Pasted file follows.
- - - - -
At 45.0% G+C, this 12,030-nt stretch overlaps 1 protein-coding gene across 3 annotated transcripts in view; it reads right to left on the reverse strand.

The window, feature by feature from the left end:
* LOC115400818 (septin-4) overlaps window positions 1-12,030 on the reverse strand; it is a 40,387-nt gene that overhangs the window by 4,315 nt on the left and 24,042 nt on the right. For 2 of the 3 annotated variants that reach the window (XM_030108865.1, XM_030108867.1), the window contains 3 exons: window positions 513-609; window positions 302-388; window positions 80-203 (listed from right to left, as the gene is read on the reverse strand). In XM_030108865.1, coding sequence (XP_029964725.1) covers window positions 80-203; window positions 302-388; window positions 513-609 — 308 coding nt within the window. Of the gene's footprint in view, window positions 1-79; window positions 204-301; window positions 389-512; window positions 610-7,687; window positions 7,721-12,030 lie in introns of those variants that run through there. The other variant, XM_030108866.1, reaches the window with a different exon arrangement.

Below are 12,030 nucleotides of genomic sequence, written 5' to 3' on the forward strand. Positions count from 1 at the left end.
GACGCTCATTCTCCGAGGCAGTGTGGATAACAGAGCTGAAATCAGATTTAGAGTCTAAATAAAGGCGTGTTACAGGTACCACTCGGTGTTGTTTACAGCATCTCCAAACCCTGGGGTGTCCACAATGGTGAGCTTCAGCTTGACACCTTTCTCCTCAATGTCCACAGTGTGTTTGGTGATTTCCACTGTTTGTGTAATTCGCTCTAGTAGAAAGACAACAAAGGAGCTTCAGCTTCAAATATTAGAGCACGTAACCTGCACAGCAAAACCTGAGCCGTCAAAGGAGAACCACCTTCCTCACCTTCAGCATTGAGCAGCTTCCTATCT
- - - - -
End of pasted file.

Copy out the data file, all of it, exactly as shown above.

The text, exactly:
At 45.0% G+C, this 12,030-nt stretch overlaps 1 protein-coding gene across 3 annotated transcripts in view; it reads right to left on the reverse strand.

The window, feature by feature from the left end:
* LOC115400818 (septin-4) overlaps window positions 1-12,030 on the reverse strand; it is a 40,387-nt gene that overhangs the window by 4,315 nt on the left and 24,042 nt on the right. For 2 of the 3 annotated variants that reach the window (XM_030108865.1, XM_030108867.1), the window contains 3 exons: window positions 513-609; window positions 302-388; window positions 80-203 (listed from right to left, as the gene is read on the reverse strand). In XM_030108865.1, coding sequence (XP_029964725.1) covers window positions 80-203; window positions 302-388; window positions 513-609 — 308 coding nt within the window. Of the gene's footprint in view, window positions 1-79; window positions 204-301; window positions 389-512; window positions 610-7,687; window positions 7,721-12,030 lie in introns of those variants that run through there. The other variant, XM_030108866.1, reaches the window with a different exon arrangement.

Below are 12,030 nucleotides of genomic sequence, written 5' to 3' on the forward strand. Positions count from 1 at the left end.
GACGCTCATTCTCCGAGGCAGTGTGGATAACAGAGCTGAAATCAGATTTAGAGTCTAAATAAAGGCGTGTTACAGGTACCACTCGGTGTTGTTTACAGCATCTCCAAACCCTGGGGTGTCCACAATGGTGAGCTTCAGCTTGACACCTTTCTCCTCAATGTCCACAGTGTGTTTGGTGATTTCCACTGTTTGTGTAATTCGCTCTAGTAGAAAGACAACAAAGGAGCTTCAGCTTCAAATATTAGAGCACGTAACCTGCACAGCAAAACCTGAGCCGTCAAAGGAGAACCACCTTCCTCACCTTCAGCATTGAGCAGCTTCCTATCT